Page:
"I forgot," she said, laughing, "that I am riding cross saddle. I can mount without troubling you—" She set her toe to the stirrup which he held, and swung herself up into the saddle with a breezy "Thanks, awfully," and sat there gathering her bridle.
Had she said enough? How coldly her own thanks rang in her ears—for perhaps he had saved her neck—and perhaps not. Busy with curb and snaffle reins, head bent, into her oval face a tint of color crept. Did he think she treated lightly, flippantly, the courage which became him so? Or was he already bored by her acknowledgment of it? Sensitive, dreading to expose youth and inexperience to the amused smile of this attractive young man of the world, she sat fumbling with her bridle, conscious that he stood beside her, hat in hand, looking up at her. She could delay no longer; the bridle had been shifted and reshifted to the last second of procrastination. She must say something or go.
Meeting his eyes, she smiled and leaned a little forward in her saddle as though to speak, but his brown eyes troubled her, and all she could say was "Thank you—good-by," and galloped off down the vista through dim, leafy depths heavy with the incense of lilac and syringa.
Concerning the Young Man in the Ditch and His Attempts to Get Out of It
Although he was not vindictive, he did not care to owe anything to anybody who might be inclined to give him a hearing on account of former obligations or his social position. Everybody knew he had gone to smash; everybody, he very soon discovered, was naturally afraid of being bothered by him. The dread of the overfed that an underfed member of the community may request a seat at the table he now understood perfectly. He was learning.
So he solicited aid from nobody whom he had known in former days; neither from those who had aided him when he needed no aid, nor those who owed their comfortable position to the generosity of his father—a gentleman notorious for making fortunes for his friends.
Therefore he wrote to strangers on a purely business basis—to amazing types lately emerged from the submerged, bulging with coal money, steel money, copper money, wheat money, stockyard money—types that galloped for Fifth Avenue to build town houses; that shook their long cars and frisked into the country and built "cottages." And this was how he put it:
"Madam: In case you desire to entertain guests with the professional services of a magician it would give me pleasure to place my very unusual accomplishments at your disposal."
And signed his name.
It was a dreadful drain on his bank account to send several thousand engraved cards about town and fashionable resorts. No replies came. Day after day, exhausted with the practice drill of his profession, he walked to the Park and took his seat on the bench by the bridle path. Sometimes he saw her cantering past; she always acknowledged his salute, but never drew bridle. At times, too, he passed her in the hall; her colorless "Good morning" never varied except when she said "Good evening." And all this time he never inquired her name from the hall servant; he was that sort of man—decent through instinct; for even breeding sometimes permits sentiment to snoop.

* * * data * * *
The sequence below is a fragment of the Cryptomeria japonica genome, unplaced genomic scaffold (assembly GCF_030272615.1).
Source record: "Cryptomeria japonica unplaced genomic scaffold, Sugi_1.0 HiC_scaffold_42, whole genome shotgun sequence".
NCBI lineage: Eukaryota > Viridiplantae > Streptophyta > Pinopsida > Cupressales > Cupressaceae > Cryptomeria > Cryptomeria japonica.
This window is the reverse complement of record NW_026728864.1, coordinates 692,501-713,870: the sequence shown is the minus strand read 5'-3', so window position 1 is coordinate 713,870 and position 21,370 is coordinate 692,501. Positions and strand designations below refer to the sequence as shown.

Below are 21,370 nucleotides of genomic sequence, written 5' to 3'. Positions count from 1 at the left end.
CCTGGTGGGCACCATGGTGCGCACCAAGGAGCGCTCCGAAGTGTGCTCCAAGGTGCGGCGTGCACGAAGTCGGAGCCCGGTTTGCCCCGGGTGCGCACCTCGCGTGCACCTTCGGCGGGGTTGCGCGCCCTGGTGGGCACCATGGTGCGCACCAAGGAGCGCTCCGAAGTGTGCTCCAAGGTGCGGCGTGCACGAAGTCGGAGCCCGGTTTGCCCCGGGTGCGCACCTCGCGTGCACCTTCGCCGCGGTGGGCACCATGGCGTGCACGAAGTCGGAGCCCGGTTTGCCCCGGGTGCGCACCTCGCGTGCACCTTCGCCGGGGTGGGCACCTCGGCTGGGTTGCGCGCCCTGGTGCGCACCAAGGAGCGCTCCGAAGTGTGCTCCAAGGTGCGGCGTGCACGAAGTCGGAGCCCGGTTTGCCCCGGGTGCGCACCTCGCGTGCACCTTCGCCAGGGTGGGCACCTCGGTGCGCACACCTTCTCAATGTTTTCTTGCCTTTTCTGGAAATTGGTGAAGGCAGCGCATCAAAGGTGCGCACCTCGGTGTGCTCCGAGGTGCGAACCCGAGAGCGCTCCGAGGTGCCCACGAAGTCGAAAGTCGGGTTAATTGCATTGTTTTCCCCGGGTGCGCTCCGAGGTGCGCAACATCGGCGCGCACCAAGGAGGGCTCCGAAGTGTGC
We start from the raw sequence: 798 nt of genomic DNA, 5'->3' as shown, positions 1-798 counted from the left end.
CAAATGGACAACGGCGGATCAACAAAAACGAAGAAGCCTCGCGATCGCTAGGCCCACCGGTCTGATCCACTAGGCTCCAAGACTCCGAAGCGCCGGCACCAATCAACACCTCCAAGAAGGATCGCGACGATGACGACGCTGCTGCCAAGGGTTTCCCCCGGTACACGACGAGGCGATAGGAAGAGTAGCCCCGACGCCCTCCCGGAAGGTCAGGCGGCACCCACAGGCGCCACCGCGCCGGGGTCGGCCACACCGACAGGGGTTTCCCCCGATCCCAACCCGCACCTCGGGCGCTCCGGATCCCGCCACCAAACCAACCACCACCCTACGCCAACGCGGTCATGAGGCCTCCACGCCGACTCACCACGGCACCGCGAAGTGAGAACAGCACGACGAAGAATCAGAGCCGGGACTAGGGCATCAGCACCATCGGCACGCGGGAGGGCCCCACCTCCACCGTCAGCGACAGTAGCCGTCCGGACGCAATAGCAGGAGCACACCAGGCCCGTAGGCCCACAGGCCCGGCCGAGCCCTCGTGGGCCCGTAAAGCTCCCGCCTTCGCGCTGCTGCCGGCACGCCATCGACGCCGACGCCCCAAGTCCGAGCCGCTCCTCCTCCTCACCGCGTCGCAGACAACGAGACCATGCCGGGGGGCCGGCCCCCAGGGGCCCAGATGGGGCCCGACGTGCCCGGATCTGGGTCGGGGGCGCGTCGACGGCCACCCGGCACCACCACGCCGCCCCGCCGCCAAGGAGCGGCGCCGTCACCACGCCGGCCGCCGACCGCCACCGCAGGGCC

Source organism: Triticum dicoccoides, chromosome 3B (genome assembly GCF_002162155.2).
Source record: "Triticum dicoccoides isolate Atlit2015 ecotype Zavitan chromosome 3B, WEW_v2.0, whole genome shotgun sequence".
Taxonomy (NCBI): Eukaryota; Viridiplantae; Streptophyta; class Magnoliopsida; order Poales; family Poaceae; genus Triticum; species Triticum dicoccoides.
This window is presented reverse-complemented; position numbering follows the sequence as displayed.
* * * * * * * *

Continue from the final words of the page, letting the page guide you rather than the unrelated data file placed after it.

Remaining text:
For a week he had been airily dispensing with more than one meal a day; to keep clothing and boots immaculate required a sacrifice of breakfast and luncheon—besides, he had various small pensioners to feed, white rabbits with foolish pink eyes, canary birds, cats, albino mice, goldfish, and other collaborateurs in his profession. He was obliged to bribe the janitor, too, because the laws of the house permitted neither animals nor babies within its precincts. This extra honorarium deprived him of tobacco, and he became a pessimist.
Besides, doubts as to his own ability arose within him; it was all very well to practice his magic there alone, but he had not yet tried it on anybody except the janitor; and when he had begun by discovering several red-eyed rabbits in the janitor's pockets that intemperate functionary fled with a despondent yell that brought a policeman to the area gate with a threat to pull the place.
At length, however, a letter came engaging him for one evening. He was quite incredulous at first, then modestly scared, perplexed, exultant and depressed by turns. Here was an opening—the first. And because it was the first its success or failure meant future engagements or consignments to the street, perhaps as a white-wing. There must be no faltering now, no bungling, no mistakes, no amateurish hesitation. It is the empty- headed who most strenuously demand intelligence in others. One yawn from such an audience meant his professional damnation—he knew that; every second must break like froth in a wine glass; an instant's perplexity, a slackening of the tension, and those flaccid intellects would relax into native inertia. Incapable of self-amusement, depending utterly upon superior minds for a respite from ennui, their caprice controlled his fate; and he knew it.
Sitting there by the sunny window with a pair of magnificent white Persian cats purring on either knee, he read and reread the letter summoning him on the morrow to Seabright. He knew who his hostess was—a large lady lately emerged from a corner in lard, dragging with her some assorted relatives of atrophied intellects and a husband whose only mental pleasure depended upon the speed attained by his racing car—the most exacting audience he could dare to confront.